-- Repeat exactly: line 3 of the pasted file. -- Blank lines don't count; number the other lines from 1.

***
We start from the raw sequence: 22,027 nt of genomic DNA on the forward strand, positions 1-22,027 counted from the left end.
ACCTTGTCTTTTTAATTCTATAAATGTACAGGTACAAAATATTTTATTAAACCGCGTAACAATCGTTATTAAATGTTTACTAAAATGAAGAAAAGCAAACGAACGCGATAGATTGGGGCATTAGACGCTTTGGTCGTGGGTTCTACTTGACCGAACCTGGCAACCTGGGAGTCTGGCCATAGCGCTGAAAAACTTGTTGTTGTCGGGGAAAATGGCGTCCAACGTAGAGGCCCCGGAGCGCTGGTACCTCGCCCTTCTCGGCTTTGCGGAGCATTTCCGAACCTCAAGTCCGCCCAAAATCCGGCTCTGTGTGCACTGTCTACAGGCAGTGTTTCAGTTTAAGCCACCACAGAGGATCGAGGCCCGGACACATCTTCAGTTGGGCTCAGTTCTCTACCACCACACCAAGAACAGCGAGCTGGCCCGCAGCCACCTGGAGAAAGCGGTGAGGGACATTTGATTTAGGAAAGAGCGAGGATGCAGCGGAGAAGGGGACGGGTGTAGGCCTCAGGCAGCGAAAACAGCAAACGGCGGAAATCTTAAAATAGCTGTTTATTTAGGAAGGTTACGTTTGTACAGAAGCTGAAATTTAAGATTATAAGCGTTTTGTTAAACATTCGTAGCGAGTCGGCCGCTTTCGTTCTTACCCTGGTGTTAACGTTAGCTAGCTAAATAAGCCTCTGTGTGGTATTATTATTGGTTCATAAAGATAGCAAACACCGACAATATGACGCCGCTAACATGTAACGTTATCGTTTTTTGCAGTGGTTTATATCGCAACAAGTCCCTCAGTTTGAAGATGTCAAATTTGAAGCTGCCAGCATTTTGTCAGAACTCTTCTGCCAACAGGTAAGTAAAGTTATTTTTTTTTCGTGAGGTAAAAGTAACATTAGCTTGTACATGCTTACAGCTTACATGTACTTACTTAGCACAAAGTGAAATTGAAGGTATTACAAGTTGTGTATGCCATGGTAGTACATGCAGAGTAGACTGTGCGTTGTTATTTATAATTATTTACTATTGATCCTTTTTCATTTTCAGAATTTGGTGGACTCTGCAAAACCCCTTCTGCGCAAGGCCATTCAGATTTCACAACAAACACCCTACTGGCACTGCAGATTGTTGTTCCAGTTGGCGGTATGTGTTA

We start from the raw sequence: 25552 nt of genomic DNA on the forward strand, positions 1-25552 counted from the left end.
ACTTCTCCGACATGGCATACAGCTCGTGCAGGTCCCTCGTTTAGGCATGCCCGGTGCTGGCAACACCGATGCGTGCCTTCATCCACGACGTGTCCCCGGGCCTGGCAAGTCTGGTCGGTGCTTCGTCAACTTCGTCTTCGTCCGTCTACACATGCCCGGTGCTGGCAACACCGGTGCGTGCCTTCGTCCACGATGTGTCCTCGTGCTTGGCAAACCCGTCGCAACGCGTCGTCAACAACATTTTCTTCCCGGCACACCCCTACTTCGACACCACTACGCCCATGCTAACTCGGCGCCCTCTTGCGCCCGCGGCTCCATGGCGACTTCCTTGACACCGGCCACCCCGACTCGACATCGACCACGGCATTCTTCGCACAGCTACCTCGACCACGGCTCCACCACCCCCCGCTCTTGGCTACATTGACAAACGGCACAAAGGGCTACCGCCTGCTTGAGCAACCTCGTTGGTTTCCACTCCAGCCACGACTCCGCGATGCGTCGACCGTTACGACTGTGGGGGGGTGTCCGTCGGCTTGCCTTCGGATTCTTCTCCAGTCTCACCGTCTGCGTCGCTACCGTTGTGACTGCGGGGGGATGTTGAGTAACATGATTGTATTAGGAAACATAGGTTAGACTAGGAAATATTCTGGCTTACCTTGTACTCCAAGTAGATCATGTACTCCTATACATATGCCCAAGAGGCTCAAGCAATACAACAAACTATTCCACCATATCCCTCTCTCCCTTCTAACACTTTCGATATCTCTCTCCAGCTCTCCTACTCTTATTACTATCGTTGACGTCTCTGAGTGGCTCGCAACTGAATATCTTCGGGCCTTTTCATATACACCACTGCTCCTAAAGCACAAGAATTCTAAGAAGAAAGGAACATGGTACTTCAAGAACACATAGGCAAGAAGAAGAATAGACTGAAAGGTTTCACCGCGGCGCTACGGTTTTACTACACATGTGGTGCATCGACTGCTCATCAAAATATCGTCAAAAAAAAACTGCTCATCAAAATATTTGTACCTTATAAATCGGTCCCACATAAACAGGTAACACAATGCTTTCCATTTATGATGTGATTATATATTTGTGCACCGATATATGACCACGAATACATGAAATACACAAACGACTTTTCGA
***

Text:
We start from the raw sequence: 25552 nt of genomic DNA on the forward strand, positions 1-25552 counted from the left end.